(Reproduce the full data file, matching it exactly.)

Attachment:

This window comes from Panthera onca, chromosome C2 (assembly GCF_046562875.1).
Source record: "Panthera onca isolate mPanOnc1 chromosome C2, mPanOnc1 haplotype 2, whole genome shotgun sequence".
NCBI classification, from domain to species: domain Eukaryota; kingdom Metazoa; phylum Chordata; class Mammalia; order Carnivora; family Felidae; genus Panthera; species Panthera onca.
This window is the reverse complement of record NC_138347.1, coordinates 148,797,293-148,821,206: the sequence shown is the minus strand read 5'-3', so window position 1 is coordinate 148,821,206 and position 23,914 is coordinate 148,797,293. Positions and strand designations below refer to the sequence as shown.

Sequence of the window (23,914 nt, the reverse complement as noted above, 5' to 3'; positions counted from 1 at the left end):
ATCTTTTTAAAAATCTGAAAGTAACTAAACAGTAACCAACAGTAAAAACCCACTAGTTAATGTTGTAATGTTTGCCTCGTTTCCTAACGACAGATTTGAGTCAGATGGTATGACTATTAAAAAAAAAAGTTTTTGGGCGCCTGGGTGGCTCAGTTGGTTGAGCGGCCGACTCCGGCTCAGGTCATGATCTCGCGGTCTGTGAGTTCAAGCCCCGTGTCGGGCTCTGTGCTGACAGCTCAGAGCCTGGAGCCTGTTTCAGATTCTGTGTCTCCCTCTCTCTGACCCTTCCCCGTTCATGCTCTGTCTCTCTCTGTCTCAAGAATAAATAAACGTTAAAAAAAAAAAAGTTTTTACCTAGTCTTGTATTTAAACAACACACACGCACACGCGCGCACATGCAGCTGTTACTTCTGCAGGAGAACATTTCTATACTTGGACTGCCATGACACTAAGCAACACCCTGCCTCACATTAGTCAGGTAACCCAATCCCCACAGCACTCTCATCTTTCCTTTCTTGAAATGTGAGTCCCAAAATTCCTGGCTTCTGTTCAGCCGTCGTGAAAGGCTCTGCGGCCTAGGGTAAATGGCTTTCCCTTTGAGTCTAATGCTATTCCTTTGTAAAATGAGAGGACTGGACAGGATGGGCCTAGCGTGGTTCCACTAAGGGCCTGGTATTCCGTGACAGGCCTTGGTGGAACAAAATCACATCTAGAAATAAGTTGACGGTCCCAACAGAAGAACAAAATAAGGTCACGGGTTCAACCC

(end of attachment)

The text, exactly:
This window comes from Panthera onca, chromosome C2 (assembly GCF_046562875.1).
Source record: "Panthera onca isolate mPanOnc1 chromosome C2, mPanOnc1 haplotype 2, whole genome shotgun sequence".
NCBI classification, from domain to species: domain Eukaryota; kingdom Metazoa; phylum Chordata; class Mammalia; order Carnivora; family Felidae; genus Panthera; species Panthera onca.
This window is the reverse complement of record NC_138347.1, coordinates 148,797,293-148,821,206: the sequence shown is the minus strand read 5'-3', so window position 1 is coordinate 148,821,206 and position 23,914 is coordinate 148,797,293. Positions and strand designations below refer to the sequence as shown.

Sequence of the window (23,914 nt, the reverse complement as noted above, 5' to 3'; positions counted from 1 at the left end):
ATCTTTTTAAAAATCTGAAAGTAACTAAACAGTAACCAACAGTAAAAACCCACTAGTTAATGTTGTAATGTTTGCCTCGTTTCCTAACGACAGATTTGAGTCAGATGGTATGACTATTAAAAAAAAAAGTTTTTGGGCGCCTGGGTGGCTCAGTTGGTTGAGCGGCCGACTCCGGCTCAGGTCATGATCTCGCGGTCTGTGAGTTCAAGCCCCGTGTCGGGCTCTGTGCTGACAGCTCAGAGCCTGGAGCCTGTTTCAGATTCTGTGTCTCCCTCTCTCTGACCCTTCCCCGTTCATGCTCTGTCTCTCTCTGTCTCAAGAATAAATAAACGTTAAAAAAAAAAAAGTTTTTACCTAGTCTTGTATTTAAACAACACACACGCACACGCGCGCACATGCAGCTGTTACTTCTGCAGGAGAACATTTCTATACTTGGACTGCCATGACACTAAGCAACACCCTGCCTCACATTAGTCAGGTAACCCAATCCCCACAGCACTCTCATCTTTCCTTTCTTGAAATGTGAGTCCCAAAATTCCTGGCTTCTGTTCAGCCGTCGTGAAAGGCTCTGCGGCCTAGGGTAAATGGCTTTCCCTTTGAGTCTAATGCTATTCCTTTGTAAAATGAGAGGACTGGACAGGATGGGCCTAGCGTGGTTCCACTAAGGGCCTGGTATTCCGTGACAGGCCTTGGTGGAACAAAATCACATCTAGAAATAAGTTGACGGTCCCAACAGAAGAACAAAATAAGGTCACGGGTTCAACCC